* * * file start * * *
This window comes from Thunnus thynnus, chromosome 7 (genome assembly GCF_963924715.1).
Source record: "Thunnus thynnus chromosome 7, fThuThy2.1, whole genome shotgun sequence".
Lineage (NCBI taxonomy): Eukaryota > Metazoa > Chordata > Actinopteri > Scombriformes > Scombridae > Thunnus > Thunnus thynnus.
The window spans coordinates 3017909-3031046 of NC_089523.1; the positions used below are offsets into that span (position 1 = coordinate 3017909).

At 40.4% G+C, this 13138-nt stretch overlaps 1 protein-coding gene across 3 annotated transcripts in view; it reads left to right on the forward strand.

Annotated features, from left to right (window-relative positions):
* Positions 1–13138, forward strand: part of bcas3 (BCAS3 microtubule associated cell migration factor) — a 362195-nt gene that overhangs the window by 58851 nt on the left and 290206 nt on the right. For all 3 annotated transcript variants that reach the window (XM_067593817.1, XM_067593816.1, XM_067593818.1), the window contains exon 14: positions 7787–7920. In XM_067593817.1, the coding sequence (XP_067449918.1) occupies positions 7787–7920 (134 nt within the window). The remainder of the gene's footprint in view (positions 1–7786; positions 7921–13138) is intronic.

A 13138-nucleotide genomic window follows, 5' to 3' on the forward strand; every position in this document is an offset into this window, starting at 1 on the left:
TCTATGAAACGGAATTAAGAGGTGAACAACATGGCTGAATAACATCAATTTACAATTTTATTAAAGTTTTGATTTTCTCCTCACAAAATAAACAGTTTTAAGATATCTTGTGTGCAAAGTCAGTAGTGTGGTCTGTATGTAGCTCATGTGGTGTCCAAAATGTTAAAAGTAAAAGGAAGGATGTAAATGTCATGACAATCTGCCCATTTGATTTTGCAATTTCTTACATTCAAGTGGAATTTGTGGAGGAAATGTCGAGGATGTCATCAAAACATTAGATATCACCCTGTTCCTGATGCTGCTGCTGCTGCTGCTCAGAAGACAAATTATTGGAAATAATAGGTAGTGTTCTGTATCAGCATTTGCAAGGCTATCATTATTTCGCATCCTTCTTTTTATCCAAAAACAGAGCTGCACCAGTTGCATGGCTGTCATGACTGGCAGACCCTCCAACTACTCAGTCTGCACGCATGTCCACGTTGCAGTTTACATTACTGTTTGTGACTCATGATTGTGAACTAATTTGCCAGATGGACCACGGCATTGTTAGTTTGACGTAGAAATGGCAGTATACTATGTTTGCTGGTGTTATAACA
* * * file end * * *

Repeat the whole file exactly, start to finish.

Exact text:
This window comes from Thunnus thynnus, chromosome 7 (genome assembly GCF_963924715.1).
Source record: "Thunnus thynnus chromosome 7, fThuThy2.1, whole genome shotgun sequence".
Lineage (NCBI taxonomy): Eukaryota > Metazoa > Chordata > Actinopteri > Scombriformes > Scombridae > Thunnus > Thunnus thynnus.
The window spans coordinates 3017909-3031046 of NC_089523.1; the positions used below are offsets into that span (position 1 = coordinate 3017909).

At 40.4% G+C, this 13138-nt stretch overlaps 1 protein-coding gene across 3 annotated transcripts in view; it reads left to right on the forward strand.

Annotated features, from left to right (window-relative positions):
* Positions 1–13138, forward strand: part of bcas3 (BCAS3 microtubule associated cell migration factor) — a 362195-nt gene that overhangs the window by 58851 nt on the left and 290206 nt on the right. For all 3 annotated transcript variants that reach the window (XM_067593817.1, XM_067593816.1, XM_067593818.1), the window contains exon 14: positions 7787–7920. In XM_067593817.1, the coding sequence (XP_067449918.1) occupies positions 7787–7920 (134 nt within the window). The remainder of the gene's footprint in view (positions 1–7786; positions 7921–13138) is intronic.

A 13138-nucleotide genomic window follows, 5' to 3' on the forward strand; every position in this document is an offset into this window, starting at 1 on the left:
TCTATGAAACGGAATTAAGAGGTGAACAACATGGCTGAATAACATCAATTTACAATTTTATTAAAGTTTTGATTTTCTCCTCACAAAATAAACAGTTTTAAGATATCTTGTGTGCAAAGTCAGTAGTGTGGTCTGTATGTAGCTCATGTGGTGTCCAAAATGTTAAAAGTAAAAGGAAGGATGTAAATGTCATGACAATCTGCCCATTTGATTTTGCAATTTCTTACATTCAAGTGGAATTTGTGGAGGAAATGTCGAGGATGTCATCAAAACATTAGATATCACCCTGTTCCTGATGCTGCTGCTGCTGCTGCTCAGAAGACAAATTATTGGAAATAATAGGTAGTGTTCTGTATCAGCATTTGCAAGGCTATCATTATTTCGCATCCTTCTTTTTATCCAAAAACAGAGCTGCACCAGTTGCATGGCTGTCATGACTGGCAGACCCTCCAACTACTCAGTCTGCACGCATGTCCACGTTGCAGTTTACATTACTGTTTGTGACTCATGATTGTGAACTAATTTGCCAGATGGACCACGGCATTGTTAGTTTGACGTAGAAATGGCAGTATACTATGTTTGCTGGTGTTATAACA